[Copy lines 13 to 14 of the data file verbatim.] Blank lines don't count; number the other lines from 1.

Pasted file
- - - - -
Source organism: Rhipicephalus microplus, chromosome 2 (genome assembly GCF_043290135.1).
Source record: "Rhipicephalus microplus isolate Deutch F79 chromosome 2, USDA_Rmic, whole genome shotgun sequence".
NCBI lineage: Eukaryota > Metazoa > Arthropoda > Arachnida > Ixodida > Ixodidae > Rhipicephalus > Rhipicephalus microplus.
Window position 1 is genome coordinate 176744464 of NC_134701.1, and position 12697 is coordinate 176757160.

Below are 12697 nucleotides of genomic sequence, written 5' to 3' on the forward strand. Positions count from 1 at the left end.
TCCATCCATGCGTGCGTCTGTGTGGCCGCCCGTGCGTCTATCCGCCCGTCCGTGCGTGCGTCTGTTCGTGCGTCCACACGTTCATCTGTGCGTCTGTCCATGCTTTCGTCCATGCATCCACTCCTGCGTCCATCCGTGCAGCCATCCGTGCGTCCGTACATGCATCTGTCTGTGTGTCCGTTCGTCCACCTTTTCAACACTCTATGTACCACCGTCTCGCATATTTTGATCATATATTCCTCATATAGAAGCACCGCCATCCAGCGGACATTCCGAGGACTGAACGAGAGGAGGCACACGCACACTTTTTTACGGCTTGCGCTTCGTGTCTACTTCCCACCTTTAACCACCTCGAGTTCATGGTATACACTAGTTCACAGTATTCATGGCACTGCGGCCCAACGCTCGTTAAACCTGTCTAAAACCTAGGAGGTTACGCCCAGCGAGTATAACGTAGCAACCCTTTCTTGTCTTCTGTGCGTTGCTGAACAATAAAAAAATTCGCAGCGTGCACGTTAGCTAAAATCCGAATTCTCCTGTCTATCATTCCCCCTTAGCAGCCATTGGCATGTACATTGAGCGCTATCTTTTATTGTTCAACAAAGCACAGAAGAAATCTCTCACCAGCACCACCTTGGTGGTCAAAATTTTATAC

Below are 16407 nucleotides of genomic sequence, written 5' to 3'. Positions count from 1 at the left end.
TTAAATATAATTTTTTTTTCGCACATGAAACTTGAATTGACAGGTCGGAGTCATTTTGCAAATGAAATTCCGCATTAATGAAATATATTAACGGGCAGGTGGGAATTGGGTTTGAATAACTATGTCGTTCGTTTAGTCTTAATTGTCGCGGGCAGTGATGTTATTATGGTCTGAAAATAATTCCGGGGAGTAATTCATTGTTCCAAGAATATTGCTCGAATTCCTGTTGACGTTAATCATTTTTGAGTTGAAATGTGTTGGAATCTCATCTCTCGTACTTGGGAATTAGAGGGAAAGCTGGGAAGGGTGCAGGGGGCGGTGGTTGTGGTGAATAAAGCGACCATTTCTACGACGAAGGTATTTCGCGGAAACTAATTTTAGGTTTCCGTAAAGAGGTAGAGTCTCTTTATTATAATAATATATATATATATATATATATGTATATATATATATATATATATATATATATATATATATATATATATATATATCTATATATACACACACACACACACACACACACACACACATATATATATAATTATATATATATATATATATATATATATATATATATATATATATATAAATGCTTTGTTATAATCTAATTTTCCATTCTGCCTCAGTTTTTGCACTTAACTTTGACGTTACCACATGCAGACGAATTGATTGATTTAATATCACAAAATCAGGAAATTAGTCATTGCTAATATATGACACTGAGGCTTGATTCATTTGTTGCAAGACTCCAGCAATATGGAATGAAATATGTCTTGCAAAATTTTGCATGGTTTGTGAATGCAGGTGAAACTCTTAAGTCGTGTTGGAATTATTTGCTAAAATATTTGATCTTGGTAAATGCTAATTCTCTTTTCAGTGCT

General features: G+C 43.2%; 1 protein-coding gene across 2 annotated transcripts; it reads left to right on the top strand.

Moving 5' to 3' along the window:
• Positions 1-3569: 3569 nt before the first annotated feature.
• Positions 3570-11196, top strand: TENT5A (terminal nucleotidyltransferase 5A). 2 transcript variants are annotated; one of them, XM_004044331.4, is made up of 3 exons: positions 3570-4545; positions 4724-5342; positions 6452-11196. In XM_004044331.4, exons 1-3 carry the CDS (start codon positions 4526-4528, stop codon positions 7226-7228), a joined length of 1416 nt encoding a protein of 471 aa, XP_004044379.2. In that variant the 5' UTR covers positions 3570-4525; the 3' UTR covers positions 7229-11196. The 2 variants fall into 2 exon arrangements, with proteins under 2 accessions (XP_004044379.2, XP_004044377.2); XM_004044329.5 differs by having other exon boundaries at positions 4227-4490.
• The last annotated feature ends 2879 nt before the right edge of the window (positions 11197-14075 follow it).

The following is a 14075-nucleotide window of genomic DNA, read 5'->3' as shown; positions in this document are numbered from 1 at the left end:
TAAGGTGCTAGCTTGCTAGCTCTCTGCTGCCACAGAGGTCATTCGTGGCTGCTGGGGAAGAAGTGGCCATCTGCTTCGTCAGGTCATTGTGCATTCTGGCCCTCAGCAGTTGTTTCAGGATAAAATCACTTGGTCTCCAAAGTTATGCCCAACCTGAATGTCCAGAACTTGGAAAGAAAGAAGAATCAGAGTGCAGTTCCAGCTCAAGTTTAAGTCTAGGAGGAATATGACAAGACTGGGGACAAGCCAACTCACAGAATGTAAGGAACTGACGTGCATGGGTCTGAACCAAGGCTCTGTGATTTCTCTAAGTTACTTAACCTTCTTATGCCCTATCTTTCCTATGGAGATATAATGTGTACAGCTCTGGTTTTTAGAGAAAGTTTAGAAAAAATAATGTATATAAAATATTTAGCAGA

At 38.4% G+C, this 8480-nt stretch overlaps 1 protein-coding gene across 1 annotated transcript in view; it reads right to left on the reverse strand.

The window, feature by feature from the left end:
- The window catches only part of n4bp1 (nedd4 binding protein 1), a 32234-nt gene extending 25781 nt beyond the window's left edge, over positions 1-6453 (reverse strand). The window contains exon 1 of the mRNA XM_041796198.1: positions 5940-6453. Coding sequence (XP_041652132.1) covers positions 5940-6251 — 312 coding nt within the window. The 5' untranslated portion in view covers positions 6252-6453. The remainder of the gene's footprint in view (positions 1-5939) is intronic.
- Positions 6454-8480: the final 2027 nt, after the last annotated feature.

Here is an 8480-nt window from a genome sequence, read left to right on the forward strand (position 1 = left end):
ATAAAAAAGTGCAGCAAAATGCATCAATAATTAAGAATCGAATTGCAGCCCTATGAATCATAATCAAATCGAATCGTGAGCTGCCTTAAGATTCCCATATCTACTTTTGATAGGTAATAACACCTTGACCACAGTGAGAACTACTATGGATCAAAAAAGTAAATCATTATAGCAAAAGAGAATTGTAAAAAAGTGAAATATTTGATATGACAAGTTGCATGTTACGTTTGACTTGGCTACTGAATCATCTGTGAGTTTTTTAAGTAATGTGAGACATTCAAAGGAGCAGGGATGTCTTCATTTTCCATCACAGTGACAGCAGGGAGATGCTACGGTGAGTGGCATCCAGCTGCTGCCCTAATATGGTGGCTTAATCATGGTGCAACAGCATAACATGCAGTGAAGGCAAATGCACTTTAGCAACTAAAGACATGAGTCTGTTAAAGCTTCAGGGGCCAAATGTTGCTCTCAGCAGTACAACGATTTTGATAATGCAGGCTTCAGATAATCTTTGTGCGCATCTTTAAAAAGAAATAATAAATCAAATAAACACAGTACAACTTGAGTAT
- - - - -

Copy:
• The last annotated feature ends 2879 nt before the right edge of the window (positions 11197-14075 follow it).

The following is a 14075-nucleotide window of genomic DNA, read 5'->3' as shown; positions in this document are numbered from 1 at the left end: